CPU, NET & RAM — The raw materials of the EOS economy


EOS is pioneering a new digital economy, and like any economy, it requires raw materials for the production of goods and services. The commodities used to build and interact with finished products on the EOS network are RAM, CPU and NET(Bandwith). While RAM is utilized exclusively by developers building decentralized applications, CPU and NET are needed by ordinary users wishing to interact with applications on the blockchain. It can be quite daunting for first-time dApp users to configure their system to access dApps and future simplifications are crucial if EOS is to reach mass adoption. In the meantime, however, this tutorial will get you up & running playing dice games on EOS in no time.

CPU and NET: The what
CPU and NET are two concepts unique to EOS that were imported from wider computer science vocabulary. CPU stands for central processing unit and refers to the piece of hardware responsible for executing instructions and processing information in a computer while NET is a synonym for internet bandwith. On the EOS chain, these terms take on a slightly different meaning.

CPU is a time-denominated resource which measures the amount of time an EOS BP should dedicate to transactions from your account.

NET is a space-denominated resource measuring what share of a blocks’ network representation can be used to store your transactions as they transmit on the P2P layer.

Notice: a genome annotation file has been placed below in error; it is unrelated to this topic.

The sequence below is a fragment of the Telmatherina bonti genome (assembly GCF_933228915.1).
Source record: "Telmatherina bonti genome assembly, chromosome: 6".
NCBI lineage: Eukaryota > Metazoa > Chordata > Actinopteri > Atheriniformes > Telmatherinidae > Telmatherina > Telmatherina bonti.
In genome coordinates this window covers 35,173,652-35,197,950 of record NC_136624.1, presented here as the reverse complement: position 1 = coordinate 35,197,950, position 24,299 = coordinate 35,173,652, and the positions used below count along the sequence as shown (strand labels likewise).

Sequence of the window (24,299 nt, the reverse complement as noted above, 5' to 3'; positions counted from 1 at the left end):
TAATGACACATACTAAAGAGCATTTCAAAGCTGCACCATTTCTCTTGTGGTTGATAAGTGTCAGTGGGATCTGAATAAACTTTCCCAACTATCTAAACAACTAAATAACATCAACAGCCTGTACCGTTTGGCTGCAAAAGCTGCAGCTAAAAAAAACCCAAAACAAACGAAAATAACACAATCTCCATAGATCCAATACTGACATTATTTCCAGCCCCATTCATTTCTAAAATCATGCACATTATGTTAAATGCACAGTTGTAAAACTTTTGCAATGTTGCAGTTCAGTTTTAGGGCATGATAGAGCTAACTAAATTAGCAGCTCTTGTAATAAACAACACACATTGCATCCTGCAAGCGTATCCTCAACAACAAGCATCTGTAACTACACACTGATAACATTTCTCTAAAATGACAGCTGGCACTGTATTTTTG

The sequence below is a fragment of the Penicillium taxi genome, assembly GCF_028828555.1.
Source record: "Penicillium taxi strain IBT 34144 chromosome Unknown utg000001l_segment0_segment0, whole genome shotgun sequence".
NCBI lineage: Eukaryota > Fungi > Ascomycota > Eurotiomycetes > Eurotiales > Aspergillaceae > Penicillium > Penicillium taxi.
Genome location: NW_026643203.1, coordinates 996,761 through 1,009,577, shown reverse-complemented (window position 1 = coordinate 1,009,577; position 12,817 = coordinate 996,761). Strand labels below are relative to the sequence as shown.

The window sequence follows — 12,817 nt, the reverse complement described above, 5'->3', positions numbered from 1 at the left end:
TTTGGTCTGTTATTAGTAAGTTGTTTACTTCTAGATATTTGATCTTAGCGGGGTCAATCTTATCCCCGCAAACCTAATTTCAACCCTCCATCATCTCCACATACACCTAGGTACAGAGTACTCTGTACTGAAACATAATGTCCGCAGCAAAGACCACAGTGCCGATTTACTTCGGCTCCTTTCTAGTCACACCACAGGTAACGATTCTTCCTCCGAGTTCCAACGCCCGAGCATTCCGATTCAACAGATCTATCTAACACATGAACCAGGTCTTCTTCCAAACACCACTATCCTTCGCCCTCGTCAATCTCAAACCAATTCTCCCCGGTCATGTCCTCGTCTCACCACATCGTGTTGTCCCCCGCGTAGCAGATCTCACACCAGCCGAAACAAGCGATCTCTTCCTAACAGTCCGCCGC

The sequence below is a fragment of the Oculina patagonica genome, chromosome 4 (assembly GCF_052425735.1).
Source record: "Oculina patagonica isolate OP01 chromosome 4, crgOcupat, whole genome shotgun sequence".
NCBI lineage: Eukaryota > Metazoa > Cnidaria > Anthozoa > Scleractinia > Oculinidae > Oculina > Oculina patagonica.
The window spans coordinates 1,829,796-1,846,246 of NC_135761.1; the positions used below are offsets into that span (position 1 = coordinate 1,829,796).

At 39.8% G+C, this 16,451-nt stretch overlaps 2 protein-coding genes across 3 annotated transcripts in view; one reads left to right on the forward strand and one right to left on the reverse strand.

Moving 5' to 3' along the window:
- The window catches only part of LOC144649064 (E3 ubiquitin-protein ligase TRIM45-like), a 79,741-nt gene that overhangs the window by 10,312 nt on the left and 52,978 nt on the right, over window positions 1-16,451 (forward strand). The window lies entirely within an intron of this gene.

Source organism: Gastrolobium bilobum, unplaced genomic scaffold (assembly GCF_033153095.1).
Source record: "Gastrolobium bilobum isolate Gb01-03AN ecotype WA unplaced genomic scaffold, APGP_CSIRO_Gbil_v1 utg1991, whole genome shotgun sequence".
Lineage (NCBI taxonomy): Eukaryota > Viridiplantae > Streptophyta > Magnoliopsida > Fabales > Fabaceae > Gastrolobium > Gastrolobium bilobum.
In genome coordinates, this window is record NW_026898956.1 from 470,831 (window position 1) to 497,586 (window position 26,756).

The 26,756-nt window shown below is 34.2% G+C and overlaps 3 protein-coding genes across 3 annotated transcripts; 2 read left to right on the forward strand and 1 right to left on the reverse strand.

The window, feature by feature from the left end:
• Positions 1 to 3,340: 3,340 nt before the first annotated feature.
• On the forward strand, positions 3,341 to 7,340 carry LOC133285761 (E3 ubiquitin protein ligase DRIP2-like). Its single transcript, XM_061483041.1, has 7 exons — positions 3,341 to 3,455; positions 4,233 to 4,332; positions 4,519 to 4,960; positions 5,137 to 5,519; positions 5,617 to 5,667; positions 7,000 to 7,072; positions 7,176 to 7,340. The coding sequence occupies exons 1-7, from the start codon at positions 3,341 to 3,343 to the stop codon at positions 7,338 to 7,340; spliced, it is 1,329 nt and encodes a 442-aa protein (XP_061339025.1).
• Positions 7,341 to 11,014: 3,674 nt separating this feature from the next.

CPU is calculated in microseconds. NET is calculated in bytes. The amount of each resource that each staked token secures you is determined by the relative capacity of the network.

CPU, NET and RAM are the resources with which EOS products and services are built.

CPU and NET: The how
CPU and NET are regenerable resources that can be acquired by staking EOS tokens. Staking is the process of locking up your tokens in order to allocate yourself CPU and NET. Your staked tokens are also the amount of voting power you have to elect the Block Producers of your choice. Depleted resources a renewed eventually, allowing you to further stake and transact.

Step 1a: Create an EOS account on the mainnet
Currently, EOS account creation suffers from a chicken and egg problem. In order to create an EOS account, you need CPU and NET which can only be obtained by someone with an EOS account. Thankfully, there are resources that can help you generate a new account. Go to

https://eos-account-creator.com/. An EOS account is broken down into an owner and an active account. The active key is used for daily operations such as staking, transferring and voting while the owner account is the administrative key that allows you to change both owner and active keys in addition to all other functions.

Note: This step cost about $6 to execute.

Step 1b: Download and install scatter
Scatter is the EOS wallet used by nearly all decentralized applications today. It is available for Windows, Mac and Linux at https://github.com/GetScatter/ScatterDesktop/releases/.

Once you have installed scatter and followed the prompts to keep your keys and recovery phrase safe, navigate to your Vault and search for your EOS public key. Generate two sets of keys to use in account creation 1a, one active and one owner